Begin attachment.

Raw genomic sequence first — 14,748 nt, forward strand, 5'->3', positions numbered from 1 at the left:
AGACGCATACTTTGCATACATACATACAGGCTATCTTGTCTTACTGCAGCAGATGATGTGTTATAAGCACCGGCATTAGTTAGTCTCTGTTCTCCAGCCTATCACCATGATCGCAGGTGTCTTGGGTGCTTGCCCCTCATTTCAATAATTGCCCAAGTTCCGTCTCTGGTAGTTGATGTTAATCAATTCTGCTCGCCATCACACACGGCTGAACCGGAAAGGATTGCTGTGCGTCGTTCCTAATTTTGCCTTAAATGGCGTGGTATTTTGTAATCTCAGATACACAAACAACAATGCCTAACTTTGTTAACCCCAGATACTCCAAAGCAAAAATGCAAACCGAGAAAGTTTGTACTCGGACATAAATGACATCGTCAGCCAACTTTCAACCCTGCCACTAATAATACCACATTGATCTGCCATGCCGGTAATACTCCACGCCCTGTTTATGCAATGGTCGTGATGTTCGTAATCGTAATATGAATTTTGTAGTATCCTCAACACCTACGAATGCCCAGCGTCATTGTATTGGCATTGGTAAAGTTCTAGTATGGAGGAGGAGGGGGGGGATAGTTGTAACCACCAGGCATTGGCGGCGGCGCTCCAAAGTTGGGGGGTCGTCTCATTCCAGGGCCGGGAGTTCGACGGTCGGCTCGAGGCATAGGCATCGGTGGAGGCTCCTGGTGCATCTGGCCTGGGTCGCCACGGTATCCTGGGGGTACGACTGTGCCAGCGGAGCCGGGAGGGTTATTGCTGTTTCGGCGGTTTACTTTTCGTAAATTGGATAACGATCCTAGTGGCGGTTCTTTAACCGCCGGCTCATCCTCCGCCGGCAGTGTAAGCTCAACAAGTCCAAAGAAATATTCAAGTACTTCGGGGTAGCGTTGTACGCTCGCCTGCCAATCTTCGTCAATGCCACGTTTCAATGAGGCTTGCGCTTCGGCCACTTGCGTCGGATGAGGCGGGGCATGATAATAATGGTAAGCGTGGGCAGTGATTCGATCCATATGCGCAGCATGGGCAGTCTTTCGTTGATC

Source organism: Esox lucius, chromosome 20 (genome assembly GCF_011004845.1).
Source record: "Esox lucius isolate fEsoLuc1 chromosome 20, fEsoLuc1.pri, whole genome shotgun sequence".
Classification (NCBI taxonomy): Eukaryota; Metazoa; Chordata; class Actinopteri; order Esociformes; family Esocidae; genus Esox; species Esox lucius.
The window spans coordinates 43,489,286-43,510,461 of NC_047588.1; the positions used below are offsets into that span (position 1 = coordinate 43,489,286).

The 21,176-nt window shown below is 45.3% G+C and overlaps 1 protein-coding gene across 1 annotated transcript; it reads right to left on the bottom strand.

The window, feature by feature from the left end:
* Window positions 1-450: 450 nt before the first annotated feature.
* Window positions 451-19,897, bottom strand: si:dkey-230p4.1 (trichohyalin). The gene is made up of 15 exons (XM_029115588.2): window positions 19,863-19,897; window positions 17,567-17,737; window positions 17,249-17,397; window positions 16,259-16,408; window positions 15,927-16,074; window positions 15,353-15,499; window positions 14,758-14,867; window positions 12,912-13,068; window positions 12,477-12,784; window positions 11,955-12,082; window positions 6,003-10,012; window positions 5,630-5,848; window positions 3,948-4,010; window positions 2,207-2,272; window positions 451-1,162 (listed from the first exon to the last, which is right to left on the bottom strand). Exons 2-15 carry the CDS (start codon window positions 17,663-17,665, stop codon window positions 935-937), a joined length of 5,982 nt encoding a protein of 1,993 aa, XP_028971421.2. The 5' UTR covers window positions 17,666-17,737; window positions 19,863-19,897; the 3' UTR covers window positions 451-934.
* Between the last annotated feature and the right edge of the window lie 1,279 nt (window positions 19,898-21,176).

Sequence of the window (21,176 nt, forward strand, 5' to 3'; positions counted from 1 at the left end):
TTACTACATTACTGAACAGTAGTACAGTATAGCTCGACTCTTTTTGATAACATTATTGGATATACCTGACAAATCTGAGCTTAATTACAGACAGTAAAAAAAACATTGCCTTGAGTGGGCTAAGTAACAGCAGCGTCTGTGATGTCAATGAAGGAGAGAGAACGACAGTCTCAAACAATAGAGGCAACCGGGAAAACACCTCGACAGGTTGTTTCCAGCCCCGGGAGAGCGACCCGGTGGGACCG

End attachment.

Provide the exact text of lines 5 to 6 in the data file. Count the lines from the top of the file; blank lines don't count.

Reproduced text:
Classification (NCBI taxonomy): Eukaryota; Metazoa; Chordata; class Actinopteri; order Esociformes; family Esocidae; genus Esox; species Esox lucius.
The window spans coordinates 43,489,286-43,510,461 of NC_047588.1; the positions used below are offsets into that span (position 1 = coordinate 43,489,286).